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Resource for Immigration Justice
Resources to Help Congregations Get Involved in Immigration Justice

The Unitarian Universalist Association’s (UUA's) focus on immigration justice over the past several years, including the declaration of Immigration as a Moral Issue as the recommended study/action issue for congregations, and the just-completed Justice General Assembly in Phoenix, Ariz., in June 2012, has resulted in a rich collection of resources for congregations seeking to connect with this issue in their communities.

Gail Forsyth-Vail, the UUA’s Adult Programs director, said, “Immigration justice is a faith issue for us. As religious people this is what we are called to do. This is more than a political issue to us. These resources are designed to help us take up this issue and to make a difference where we live.”

The Rev. Ken Brown, district executive for the UUA’s Pacific Southwest District, notes that engaging locally is really just a matter of showing up. “One of the things I’ve learned over the years of being an activist is that, whatever congregation I’ve served or position I’ve been in, the important thing is to just show up and connect to the local community groups. Just being there for their issues, for their events, is the way to demonstrate this is something you care about.”

Suggested Immigration Resources for Congregations

  • Immigration as a Moral Issue is the UUA’s 2010–2014 Congregational Study/Action Issue, meaning congregations are encouraged to study immigration issues and then find ways to engage with this issue in their local communities. Section I is a six-week curriculum that includes information on the causes of migration, its history, economic aspects, enforcement, and solutions. Section I can be followed by Sections II and III, which go deeper.
  • The Standing on the Side of Love website and Facebook pages provide a way to learn about how other congregations are engaging with immigration and to have conversations with them. It’s also a place to learn about upcoming online trainings, such as the one on July 25 at 8 p.m. Eastern Standard Time, about starting a visitation program for immigrants in detention.
  • The Restoring Trust campaign encourages congregations to join with other faith communities and migrant rights groups to ask their local officials to not honor detainer requests from the federal Immigration and Customs Enforcement. Immigration detainer requests, also known as “holds,” are not mandatory, despite common belief.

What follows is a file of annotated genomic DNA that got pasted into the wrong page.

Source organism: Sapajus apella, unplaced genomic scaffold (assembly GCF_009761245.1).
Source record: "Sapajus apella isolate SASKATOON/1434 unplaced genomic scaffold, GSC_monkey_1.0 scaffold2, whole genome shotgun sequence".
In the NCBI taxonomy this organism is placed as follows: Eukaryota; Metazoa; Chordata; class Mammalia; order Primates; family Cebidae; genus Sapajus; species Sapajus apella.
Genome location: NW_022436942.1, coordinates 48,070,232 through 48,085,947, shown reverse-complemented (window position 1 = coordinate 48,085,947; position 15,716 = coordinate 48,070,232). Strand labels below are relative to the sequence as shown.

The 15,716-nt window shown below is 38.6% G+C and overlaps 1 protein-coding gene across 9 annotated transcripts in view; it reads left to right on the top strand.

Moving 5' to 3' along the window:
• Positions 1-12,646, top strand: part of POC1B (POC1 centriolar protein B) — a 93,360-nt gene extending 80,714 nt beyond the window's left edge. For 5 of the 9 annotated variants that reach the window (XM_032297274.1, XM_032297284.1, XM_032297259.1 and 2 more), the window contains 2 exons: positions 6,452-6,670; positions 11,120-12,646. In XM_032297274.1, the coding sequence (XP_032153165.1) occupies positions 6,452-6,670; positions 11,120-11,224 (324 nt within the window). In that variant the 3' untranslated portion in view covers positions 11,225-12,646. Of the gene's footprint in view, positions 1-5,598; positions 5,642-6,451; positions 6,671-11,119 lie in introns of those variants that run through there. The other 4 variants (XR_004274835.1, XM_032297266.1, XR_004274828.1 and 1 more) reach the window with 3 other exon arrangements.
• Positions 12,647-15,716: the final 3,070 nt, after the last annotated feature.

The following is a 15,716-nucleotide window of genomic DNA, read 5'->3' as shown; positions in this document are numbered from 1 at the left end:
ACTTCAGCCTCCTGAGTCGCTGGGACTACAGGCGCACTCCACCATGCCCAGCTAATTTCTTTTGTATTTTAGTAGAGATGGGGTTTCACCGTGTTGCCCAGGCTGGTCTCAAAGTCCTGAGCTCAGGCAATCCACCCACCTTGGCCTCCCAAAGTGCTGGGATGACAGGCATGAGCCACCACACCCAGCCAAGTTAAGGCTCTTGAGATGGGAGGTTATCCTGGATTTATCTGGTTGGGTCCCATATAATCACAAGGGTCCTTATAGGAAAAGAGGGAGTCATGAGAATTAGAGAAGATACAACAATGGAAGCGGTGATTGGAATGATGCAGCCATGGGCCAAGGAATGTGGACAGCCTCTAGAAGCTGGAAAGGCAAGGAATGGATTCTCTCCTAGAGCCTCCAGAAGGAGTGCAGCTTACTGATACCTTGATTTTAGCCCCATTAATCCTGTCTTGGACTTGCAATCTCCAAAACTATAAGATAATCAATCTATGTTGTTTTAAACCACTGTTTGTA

• Reading The Death of Josseline, a Beacon Press book about immigrant deaths along the Arizona-Mexico border, and Eboo Patel’s Acts of Faith, are ways to raise awareness in a congregation about immigration issues. Both books have discussion guides. Other Beacon Press books on immigration are Illegal People and "They Take Our Jobs!": And 20 Other Myths about Immigration There is also an eight-session Tapestry of Faith curriculum called A Chorus of Faiths, based on the work of Patel’s Interfaith Youth Corps.
  • Take a trip to the border, or into Mexico, with BorderLinks, a group that focuses on educating church groups on immigration issues. Trips include educational sessions and opportunities to talk with people working on immigration issues along the border. In the past eighteen months at least a hundred Unitarian Universalists (UUs) have been on BorderLinks trips.
  • No More Deaths, a ministry of the UU Church of Tucson, provides direct aid to migrants and raises awareness of immigration issues. It has volunteer opportunities.
  • Another way to engage a congregation in immigration issues is to learn about the Doctrine of Discovery, the legal justification for colonizing the Americas. There is an online discussion guide.
  • To engage parents and families, both at home and through your religious education program, share information in the Family Pages insert in the center of the Summer 2012 print issue of UU World. It offers stories and activities around the issue of immigration.
  • A curriculum that focuses on racial justice issues is Building the World We Dream About. There is also a young adult adaptation of Building the World. Other curricula can be found here.
  • Other books useful for religious education courses: Anita Hill’s Reimagining Equality; Martin Luther King Jr’s All Labor Has Dignity; and Bill Fletcher’s "They’re Bankrupting Us!"And 20 Other Myths About Unions.
  • Learn Spanish by forming a group within your congregation or by attending sessions at a community college or similar forum.
  • Read the "Cooking Together" blog for stories of how other congregations have engaged in immigration work.
  • The UUA recommends more than a dozen films on immigration, including The Fence, Dying to Live, and The Least of These.
  • Worship resources for immigration topics are also available, including hymns, scripture readings, poems, and prayers.

About the Author

  • Donald E. Skinner was the founding editor of the InterConnections newsletter for congregational leaders and a senior editor of UU World from 1998 until his retirement in 2014. He is a member of the Shawnee Mission Unitarian Universalist Church in Lenexa, Kansas.

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